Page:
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Maria Luisa Geisberger,
Considering I'm a self-acclaimed giallo film aficionado, I simply must start this review with a pointless rant about how ludicrous and goddamn obvious the international English title is. "The Killer Wore Gloves" Is that seriously the best title they could come up with? I've seen approximately 120 gialli so far, and in more than 75% of all titles the killer or killers - always wears gloves. The black (leather) gloves of the killer are one of the main giallo trademarks, along with the convoluted plot-twists and the misogynic violence. There's something wrong with all titles of this particular giallo, in fact. The original Spanish title "La Muerta Llama a las 10" somewhat translates as "Death Calls at 10 O'Clock", which is admittedly a much cooler title but doesn't have any link with the events in the film. And the Italian release titles goes like "The Warm Lips of the Killer". Quite awesome too, but the killer doesn't do anything with his/her lips neither.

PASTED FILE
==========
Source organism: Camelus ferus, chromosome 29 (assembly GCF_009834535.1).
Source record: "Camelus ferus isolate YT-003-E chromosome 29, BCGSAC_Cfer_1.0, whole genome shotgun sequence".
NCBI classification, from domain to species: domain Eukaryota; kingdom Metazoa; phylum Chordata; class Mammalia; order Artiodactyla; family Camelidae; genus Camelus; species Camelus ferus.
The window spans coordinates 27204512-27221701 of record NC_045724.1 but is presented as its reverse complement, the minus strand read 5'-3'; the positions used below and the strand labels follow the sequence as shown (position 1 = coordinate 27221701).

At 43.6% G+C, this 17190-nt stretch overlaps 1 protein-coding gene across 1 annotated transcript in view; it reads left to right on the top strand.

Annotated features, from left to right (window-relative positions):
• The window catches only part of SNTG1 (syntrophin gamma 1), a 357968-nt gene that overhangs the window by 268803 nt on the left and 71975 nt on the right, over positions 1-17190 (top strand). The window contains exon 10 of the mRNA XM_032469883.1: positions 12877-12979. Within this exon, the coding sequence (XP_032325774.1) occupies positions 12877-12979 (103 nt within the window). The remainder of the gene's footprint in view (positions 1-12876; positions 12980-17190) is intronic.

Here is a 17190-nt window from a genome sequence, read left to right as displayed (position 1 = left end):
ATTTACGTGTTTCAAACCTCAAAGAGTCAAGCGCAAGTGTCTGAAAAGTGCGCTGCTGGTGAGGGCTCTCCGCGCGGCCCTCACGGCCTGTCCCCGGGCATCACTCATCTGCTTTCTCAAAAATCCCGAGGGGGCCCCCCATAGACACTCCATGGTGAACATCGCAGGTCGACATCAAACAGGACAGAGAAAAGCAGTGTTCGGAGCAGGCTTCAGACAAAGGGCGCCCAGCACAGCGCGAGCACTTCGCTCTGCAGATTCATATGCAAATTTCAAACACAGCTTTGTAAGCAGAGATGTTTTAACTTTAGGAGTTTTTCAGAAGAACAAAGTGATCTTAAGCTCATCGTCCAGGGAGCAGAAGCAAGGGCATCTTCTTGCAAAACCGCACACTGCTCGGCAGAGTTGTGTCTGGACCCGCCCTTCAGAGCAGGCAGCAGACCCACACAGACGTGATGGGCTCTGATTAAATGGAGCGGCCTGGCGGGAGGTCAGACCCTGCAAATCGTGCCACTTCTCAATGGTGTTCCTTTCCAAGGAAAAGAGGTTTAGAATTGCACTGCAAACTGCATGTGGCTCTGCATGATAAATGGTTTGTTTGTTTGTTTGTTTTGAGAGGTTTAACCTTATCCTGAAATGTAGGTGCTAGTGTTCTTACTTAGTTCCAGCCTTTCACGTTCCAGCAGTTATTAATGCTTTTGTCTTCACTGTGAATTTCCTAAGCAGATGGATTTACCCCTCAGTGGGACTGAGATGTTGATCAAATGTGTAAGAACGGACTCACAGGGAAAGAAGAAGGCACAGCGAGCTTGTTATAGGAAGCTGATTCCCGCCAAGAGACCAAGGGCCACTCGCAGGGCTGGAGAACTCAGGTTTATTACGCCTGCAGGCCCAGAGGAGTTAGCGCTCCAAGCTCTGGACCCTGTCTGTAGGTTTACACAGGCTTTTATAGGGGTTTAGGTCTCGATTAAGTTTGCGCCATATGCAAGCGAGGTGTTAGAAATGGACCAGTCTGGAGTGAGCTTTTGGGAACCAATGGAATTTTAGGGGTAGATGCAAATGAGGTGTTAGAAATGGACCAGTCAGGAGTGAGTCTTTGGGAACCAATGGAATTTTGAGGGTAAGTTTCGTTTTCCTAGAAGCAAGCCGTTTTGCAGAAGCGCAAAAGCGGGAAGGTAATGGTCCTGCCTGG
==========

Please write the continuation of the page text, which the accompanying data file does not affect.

But anyways, enough about the title issues! "The Killer Wore Gloves" is a Spanish giallo, and they are usually not as well-known or popular as their colleagues from Italy. The fact that it is still extremely obscure and hard to find also means that it's not a fantastic overlooked treasure of 70s Euro-cinema. Still, I would definitely recommend checking out "The Killer Wore Gloves" to more experienced giallo fans because it contains a handful of suspenseful sequences, an exhilarating score, an incredibly beautiful lead actress and a fairly satisfying & ingenious twist ending. The film begins with the lovely Peggy Foster (Gillian Hills) spotting her boyfriend Michael in a car in the center of London, even though his supposed to be fighting in Vietnam. Shortly after Peggy welcomes the creepy new tenant John Kirk Lawford in the apartment above hers, but when she returns from a fruitless attempt to meet up with Michael, the tenant apparently committed suicide by jumping from the apartment balcony. Then, while she's being interrogated by the police, another man rings the doorbell and claims to be the new tenant named John Kirk Lawford. Oh and meanwhile there's a killer with gloves slicing up Peggy's acquaintances with a nasty type of sickle. In all honesty the story really isn't that interesting or compelling, but you keep watching (or at least I did) because Peggy is such a likable female lead and you don't want her to get hurt. Gillian Hills depicts her as the ideal damsel in distress and it probably also helps that she has a couple of extended topless sequences. The rather unknown but prolific Spanish director Juan Bosch makes the most out of the scenes where Peggy wanders around her flat all petrified, with loud penetrating music, assuming there is someone there who intends to hurt her. There's some nice London scenery to admire as well as a couple of pointless but entertaining supporting characters, like a naked Orchidea de Santis and a cat-worshiping gay neighbor.
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